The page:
Old Bush Lapsang Souchong Smoked Black Tea

Tea type
Black Tea
Ingredients
Not available
Flavors
Smoke
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Loose Leaf
Caffeine
Not available
Certification
Not available
Edit tea info Last updated by TeaEarleGreyHot
Average preparation
Boiling 1 min, 30 sec 5 g 8 oz / 236 ml

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From Yunnan Sourcing

This is a premium Lapsang Souchong (smoked Zheng Shan Xiao Zhong) black tea harvested from old plantation bushes in the Wu Yi area of Fujian. The tea was expertly processed by the traditional process and then smoked using cured pine and oak wood to impart a unique smoky character. That smoky taste coupled with the natural sweetness of this lovely black tea makes for an unforgettable experience!

April Harvest
Varietal: Zheng Shan Xiao Zhong
Altitude: 600 meters
Pluck: 2 leaf to 1 bud

About Yunnan Sourcing View company

Company description not available.

1 Tasting Note

25
60 tasting notes

I received this packet as part of the “Smoky Tea Lovers Sampler Set” form YS, not because I particularly love smoky teas, but because I wanted to try some of the varieties available and see what was out there. These leaves were supposedly harvested in spring 2021, and so they’re just barely one year old. Nevertheless they were deep dark brown as dry leaf, and stayed dark brown through steeping. I’ve added a photo of the spent leaves. The tea liquor was a deep honey color. There could be no doubt that this tea was intentionally smoked over wooden fires. In the first steeping, I got an overwhelming fragrance of pine smoke very reminiscent of the aroma in my jar of smoked paprika. I was unable to smell anything else. Flavor wise, although I detected sweetness in the back of my mouth, the overwhelming flavor profile was as though I had been inhaling campfire smoke through my mouth for an hour. I didn’t really taste anything else, probably because the smoke residue deadens the sense of taste, and I actually developed a numbness on my tongue and the inside of my lips. I would only pair this tea with very strongly flavored foods, and I have a hard time imagining when I would want that level of smokiness except, perhaps, when eating meats. The second steeping was much less pungent and far less flavorful, and I see no reason to try a third steeping. They might as well have smoked wood shavings or forest leaf-litter to achieve an equivalent product. I just don’t like this and now I have to try to get the flavors out of my mouth. As bad as it is, I’d still drink it over rooibos. Maybe this will come in useful as a dry rub for oven roasted meats. I’ll have to try grinding some up.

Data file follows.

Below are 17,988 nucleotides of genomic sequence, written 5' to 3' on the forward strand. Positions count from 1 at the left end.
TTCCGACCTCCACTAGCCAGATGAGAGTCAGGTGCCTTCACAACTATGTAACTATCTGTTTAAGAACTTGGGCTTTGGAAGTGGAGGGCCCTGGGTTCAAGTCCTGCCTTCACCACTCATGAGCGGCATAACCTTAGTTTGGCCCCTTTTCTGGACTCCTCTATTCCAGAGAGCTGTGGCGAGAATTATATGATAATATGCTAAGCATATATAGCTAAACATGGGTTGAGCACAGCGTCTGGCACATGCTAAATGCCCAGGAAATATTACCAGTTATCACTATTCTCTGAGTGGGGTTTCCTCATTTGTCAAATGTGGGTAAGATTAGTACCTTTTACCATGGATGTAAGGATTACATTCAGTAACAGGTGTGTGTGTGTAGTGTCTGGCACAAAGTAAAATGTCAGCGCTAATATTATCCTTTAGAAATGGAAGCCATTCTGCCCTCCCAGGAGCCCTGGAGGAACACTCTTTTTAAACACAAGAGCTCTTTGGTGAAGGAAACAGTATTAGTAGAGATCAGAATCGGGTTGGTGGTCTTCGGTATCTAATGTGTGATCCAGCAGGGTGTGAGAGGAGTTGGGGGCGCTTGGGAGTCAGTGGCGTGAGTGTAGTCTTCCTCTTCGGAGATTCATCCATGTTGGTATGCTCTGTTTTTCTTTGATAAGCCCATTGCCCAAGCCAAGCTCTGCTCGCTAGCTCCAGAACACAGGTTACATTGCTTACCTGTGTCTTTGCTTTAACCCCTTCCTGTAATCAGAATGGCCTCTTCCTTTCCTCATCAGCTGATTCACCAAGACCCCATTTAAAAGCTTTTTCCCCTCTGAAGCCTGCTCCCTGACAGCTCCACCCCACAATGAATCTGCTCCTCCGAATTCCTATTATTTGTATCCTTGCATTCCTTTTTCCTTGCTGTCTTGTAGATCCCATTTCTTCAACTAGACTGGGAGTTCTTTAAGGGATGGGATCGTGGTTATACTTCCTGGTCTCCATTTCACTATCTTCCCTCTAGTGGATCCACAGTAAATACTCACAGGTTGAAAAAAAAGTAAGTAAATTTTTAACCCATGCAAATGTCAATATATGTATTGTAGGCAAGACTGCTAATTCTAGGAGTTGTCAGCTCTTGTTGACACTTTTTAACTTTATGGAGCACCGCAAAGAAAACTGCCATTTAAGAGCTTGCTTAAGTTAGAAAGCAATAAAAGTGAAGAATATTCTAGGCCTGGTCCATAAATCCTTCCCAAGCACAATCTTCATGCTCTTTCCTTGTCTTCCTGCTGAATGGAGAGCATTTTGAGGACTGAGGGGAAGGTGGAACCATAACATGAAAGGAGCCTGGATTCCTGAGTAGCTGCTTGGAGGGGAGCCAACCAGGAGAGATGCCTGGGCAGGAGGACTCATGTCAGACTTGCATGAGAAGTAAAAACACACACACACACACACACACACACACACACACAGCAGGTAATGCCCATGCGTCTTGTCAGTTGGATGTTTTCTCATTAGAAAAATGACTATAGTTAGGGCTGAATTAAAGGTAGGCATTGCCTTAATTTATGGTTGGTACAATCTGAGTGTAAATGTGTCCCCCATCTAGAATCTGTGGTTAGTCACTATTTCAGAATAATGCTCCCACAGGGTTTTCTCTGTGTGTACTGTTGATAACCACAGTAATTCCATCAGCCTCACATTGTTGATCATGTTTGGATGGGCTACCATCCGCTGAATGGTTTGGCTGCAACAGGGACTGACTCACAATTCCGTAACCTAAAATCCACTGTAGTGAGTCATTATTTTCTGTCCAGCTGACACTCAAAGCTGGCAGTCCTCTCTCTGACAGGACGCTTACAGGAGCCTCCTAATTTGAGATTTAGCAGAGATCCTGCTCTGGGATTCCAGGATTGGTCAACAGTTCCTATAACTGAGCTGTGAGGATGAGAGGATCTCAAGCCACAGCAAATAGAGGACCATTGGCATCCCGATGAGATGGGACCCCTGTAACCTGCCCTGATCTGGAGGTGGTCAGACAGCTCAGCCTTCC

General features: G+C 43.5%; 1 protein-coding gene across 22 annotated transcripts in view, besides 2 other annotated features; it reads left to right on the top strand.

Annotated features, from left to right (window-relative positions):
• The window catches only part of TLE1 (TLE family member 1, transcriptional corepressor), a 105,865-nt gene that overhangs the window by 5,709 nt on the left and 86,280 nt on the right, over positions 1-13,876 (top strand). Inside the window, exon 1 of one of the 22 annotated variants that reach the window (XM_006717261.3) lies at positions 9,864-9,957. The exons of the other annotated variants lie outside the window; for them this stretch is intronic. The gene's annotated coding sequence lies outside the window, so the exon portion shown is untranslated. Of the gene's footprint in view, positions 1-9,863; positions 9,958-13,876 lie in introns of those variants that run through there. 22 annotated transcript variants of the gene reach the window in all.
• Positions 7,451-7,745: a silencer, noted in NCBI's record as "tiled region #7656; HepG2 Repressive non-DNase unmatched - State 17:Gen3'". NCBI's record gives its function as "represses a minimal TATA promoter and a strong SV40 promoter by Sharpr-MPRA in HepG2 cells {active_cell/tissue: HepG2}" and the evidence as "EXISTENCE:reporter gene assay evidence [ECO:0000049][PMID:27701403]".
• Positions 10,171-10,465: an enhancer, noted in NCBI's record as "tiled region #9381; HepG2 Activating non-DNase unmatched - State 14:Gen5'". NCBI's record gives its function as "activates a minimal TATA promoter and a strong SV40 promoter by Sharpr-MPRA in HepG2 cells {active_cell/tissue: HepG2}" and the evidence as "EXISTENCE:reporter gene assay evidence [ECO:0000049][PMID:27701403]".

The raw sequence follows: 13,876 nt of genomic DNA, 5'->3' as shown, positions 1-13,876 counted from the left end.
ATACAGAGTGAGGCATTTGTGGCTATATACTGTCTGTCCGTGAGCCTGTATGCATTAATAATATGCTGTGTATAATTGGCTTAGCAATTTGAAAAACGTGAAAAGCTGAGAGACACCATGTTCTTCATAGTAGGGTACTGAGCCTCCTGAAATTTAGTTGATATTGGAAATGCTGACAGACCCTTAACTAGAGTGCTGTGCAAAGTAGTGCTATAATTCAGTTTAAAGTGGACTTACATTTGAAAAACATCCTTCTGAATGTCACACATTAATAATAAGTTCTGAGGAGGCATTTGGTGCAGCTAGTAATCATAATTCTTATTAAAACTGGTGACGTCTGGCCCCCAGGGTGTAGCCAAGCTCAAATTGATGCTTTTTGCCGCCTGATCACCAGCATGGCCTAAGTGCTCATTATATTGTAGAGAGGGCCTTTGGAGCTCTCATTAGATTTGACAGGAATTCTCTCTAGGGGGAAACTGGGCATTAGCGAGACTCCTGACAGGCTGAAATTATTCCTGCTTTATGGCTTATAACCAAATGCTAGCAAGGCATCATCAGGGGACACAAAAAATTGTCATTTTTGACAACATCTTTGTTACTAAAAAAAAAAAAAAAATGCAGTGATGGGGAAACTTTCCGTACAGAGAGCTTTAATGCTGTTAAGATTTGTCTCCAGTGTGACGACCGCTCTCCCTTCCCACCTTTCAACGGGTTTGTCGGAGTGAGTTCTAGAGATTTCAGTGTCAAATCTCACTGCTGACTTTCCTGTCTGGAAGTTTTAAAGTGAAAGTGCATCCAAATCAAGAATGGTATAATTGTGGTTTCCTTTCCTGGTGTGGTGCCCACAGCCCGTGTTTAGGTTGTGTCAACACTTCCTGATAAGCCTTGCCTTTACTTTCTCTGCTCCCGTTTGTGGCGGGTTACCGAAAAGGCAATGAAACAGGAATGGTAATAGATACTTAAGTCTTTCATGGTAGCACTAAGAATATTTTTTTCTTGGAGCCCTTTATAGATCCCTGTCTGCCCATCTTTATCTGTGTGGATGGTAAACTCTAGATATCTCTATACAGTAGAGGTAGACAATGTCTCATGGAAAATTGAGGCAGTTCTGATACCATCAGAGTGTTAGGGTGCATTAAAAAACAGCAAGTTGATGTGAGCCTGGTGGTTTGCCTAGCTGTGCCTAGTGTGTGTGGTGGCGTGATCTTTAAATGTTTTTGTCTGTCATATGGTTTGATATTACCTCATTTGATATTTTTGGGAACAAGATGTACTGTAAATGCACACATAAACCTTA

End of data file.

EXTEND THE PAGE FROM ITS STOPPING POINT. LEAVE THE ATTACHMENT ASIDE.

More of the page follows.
Flavors: Smoke

Preparation
Boiling 1 min, 30 sec 5 g 8 OZ / 236 ML

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